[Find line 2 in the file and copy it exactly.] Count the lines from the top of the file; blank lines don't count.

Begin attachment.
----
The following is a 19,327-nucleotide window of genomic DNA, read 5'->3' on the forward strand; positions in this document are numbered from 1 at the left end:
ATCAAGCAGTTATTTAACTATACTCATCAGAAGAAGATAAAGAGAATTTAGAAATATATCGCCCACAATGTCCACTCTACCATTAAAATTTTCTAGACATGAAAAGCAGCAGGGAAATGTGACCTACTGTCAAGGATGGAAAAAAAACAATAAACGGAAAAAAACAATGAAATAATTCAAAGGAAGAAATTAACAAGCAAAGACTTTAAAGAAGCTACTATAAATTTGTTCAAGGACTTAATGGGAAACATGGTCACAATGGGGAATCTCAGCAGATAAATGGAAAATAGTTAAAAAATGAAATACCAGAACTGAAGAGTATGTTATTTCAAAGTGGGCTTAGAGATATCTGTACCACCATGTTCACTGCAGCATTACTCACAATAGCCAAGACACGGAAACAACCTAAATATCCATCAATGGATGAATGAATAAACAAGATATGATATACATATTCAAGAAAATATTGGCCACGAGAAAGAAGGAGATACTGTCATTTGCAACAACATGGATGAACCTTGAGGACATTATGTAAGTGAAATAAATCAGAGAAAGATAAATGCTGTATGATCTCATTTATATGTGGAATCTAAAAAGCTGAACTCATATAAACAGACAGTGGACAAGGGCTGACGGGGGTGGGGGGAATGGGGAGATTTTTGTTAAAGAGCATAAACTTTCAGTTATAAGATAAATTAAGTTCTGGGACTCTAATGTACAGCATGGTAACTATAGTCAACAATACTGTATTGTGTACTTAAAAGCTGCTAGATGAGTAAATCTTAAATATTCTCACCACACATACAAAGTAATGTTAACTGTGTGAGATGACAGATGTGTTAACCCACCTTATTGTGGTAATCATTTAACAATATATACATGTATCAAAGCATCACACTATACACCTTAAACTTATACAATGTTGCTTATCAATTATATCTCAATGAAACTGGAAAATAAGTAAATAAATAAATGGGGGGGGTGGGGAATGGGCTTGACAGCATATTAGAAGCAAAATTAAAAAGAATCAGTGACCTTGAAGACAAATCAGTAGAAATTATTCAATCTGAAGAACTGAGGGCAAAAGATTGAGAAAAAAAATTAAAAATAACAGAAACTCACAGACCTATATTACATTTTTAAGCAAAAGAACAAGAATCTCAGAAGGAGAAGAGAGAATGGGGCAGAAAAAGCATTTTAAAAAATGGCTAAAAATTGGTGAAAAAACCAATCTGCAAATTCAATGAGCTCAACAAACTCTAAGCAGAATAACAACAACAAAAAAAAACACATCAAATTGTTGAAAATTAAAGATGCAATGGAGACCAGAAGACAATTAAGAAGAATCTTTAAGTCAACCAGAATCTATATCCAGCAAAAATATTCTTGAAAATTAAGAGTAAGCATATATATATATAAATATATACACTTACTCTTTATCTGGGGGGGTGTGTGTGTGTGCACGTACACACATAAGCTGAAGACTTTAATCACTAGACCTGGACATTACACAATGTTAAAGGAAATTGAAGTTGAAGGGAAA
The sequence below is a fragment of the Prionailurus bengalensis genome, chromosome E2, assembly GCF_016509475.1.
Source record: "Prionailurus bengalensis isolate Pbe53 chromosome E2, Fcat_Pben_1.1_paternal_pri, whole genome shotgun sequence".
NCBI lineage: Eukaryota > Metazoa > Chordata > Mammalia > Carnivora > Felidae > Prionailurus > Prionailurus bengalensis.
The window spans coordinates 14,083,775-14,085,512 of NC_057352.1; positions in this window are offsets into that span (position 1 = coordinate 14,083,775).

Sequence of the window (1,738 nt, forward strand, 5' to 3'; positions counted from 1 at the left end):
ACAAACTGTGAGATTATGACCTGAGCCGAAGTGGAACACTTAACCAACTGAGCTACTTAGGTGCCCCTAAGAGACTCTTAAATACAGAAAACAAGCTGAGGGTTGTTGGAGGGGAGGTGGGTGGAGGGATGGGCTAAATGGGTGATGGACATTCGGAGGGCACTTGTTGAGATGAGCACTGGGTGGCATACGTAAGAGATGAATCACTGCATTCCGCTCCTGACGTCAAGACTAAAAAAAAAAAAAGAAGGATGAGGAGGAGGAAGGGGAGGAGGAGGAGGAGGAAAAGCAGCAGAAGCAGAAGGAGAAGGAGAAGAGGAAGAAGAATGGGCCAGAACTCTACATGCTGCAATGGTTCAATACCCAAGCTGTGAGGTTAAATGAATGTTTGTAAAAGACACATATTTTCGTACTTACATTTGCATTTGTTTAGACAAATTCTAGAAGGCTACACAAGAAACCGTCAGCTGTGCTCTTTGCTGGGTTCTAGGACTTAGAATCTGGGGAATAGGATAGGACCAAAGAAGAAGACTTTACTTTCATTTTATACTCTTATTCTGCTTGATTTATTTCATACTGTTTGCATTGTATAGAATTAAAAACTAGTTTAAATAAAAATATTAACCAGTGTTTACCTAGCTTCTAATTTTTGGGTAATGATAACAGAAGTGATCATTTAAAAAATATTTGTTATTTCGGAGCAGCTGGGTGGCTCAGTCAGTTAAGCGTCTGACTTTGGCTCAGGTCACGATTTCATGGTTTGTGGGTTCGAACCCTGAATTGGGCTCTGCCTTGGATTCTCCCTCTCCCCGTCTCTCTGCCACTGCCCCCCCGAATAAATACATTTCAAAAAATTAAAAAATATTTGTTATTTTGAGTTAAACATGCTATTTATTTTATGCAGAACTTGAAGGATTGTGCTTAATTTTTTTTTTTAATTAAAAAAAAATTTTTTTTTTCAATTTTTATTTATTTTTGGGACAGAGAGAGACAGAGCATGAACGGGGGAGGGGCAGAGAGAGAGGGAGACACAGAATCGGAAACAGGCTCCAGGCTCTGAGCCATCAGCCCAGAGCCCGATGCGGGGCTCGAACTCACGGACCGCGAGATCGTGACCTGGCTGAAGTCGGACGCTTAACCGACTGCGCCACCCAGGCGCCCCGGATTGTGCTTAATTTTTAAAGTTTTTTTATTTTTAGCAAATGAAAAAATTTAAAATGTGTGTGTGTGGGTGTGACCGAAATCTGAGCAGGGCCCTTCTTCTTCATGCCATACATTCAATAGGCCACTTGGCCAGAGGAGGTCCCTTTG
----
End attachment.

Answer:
ATCAAGCAGTTATTTAACTATACTCATCAGAAGAAGATAAAGAGAATTTAGAAATATATCGCCCACAATGTCCACTCTACCATTAAAATTTTCTAGACATGAAAAGCAGCAGGGAAATGTGACCTACTGTCAAGGATGGAAAAAAAACAATAAACGGAAAAAAACAATGAAATAATTCAAAGGAAGAAATTAACAAGCAAAGACTTTAAAGAAGCTACTATAAATTTGTTCAAGGACTTAATGGGAAACATGGTCACAATGGGGAATCTCAGCAGATAAATGGAAAATAGTTAAAAAATGAAATACCAGAACTGAAGAGTATGTTATTTCAAAGTGGGCTTAGAGATATCTGTACCACCATGTTCACTGCAGCATTACTCACAATAGCCAAGACACGGAAACAACCTAAATATCCATCAATGGATGAATGAATAAACAAGATATGATATACATATTCAAGAAAATATTGGCCACGAGAAAGAAGGAGATACTGTCATTTGCAACAACATGGATGAACCTTGAGGACATTATGTAAGTGAAATAAATCAGAGAAAGATAAATGCTGTATGATCTCATTTATATGTGGAATCTAAAAAGCTGAACTCATATAAACAGACAGTGGACAAGGGCTGACGGGGGTGGGGGGAATGGGGAGATTTTTGTTAAAGAGCATAAACTTTCAGTTATAAGATAAATTAAGTTCTGGGACTCTAATGTACAGCATGGTAACTATAGTCAACAATACTGTATTGTGTACTTAAAAGCTGCTAGATGAGTAAATCTTAAATATTCTCACCACACATACAAAGTAATGTTAACTGTGTGAGATGACAGATGTGTTAACCCACCTTATTGTGGTAATCATTTAACAATATATACATGTATCAAAGCATCACACTATACACCTTAAACTTATACAATGTTGCTTATCAATTATATCTCAATGAAACTGGAAAATAAGTAAATAAATAAATGGGGGGGGTGGGGAATGGGCTTGACAGCATATTAGAAGCAAAATTAAAAAGAATCAGTGACCTTGAAGACAAATCAGTAGAAATTATTCAATCTGAAGAACTGAGGGCAAAAGATTGAGAAAAAAAATTAAAAATAACAGAAACTCACAGACCTATATTACATTTTTAAGCAAAAGAACAAGAATCTCAGAAGGAGAAGAGAGAATGGGGCAGAAAAAGCATTTTAAAAAATGGCTAAAAATTGGTGAAAAAACCAATCTGCAAATTCAATGAGCTCAACAAACTCTAAGCAGAATAACAACAACAAAAAAAAACACATCAAATTGTTGAAAATTAAAGATGCAATGGAGACCAGAAGACAATTAAGAAGAATCTTTAAGTCAACCAGAATCTATATCCAGCAAAAATATTCTTGAAAATTAAGAGTAAGCATATATATATATAAATATATACACTTACTCTTTATCTGGGGGGGTGTGTGTGTGTGCACGTACACACATAAGCTGAAGACTTTAATCACTAGACCTGGACATTACACAATGTTAAAGGAAATTGAAGTTGAAGGGAAA